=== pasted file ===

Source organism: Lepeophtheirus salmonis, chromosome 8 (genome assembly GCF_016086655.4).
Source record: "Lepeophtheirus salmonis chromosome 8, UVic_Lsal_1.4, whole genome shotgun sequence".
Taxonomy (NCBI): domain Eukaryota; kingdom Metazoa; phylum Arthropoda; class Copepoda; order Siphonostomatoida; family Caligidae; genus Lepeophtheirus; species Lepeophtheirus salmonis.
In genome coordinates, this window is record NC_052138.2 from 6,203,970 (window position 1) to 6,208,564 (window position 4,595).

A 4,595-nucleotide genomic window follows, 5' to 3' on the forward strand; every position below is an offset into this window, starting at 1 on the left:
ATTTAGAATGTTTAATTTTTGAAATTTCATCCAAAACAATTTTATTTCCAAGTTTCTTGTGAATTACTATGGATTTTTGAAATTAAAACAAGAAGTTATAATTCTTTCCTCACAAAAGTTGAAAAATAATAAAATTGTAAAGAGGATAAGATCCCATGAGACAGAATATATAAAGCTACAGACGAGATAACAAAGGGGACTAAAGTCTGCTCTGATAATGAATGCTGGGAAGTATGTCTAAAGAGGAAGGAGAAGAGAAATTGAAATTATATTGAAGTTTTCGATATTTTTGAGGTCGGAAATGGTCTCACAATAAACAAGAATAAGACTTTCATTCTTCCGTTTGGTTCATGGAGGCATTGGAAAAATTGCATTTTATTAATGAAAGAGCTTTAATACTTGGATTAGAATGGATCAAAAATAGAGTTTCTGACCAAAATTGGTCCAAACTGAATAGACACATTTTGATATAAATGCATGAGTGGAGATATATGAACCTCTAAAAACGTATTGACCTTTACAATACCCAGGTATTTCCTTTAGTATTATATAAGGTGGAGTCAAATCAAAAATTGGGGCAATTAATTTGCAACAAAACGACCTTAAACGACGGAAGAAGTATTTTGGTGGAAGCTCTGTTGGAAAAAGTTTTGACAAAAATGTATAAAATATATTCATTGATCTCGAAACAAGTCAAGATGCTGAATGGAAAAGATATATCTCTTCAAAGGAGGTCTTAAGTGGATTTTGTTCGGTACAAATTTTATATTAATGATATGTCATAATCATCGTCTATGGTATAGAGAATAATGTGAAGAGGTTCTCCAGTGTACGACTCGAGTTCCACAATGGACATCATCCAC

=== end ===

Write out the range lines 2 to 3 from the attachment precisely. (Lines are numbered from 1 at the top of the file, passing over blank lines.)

Source record: "Lepeophtheirus salmonis chromosome 8, UVic_Lsal_1.4, whole genome shotgun sequence".
Taxonomy (NCBI): domain Eukaryota; kingdom Metazoa; phylum Arthropoda; class Copepoda; order Siphonostomatoida; family Caligidae; genus Lepeophtheirus; species Lepeophtheirus salmonis.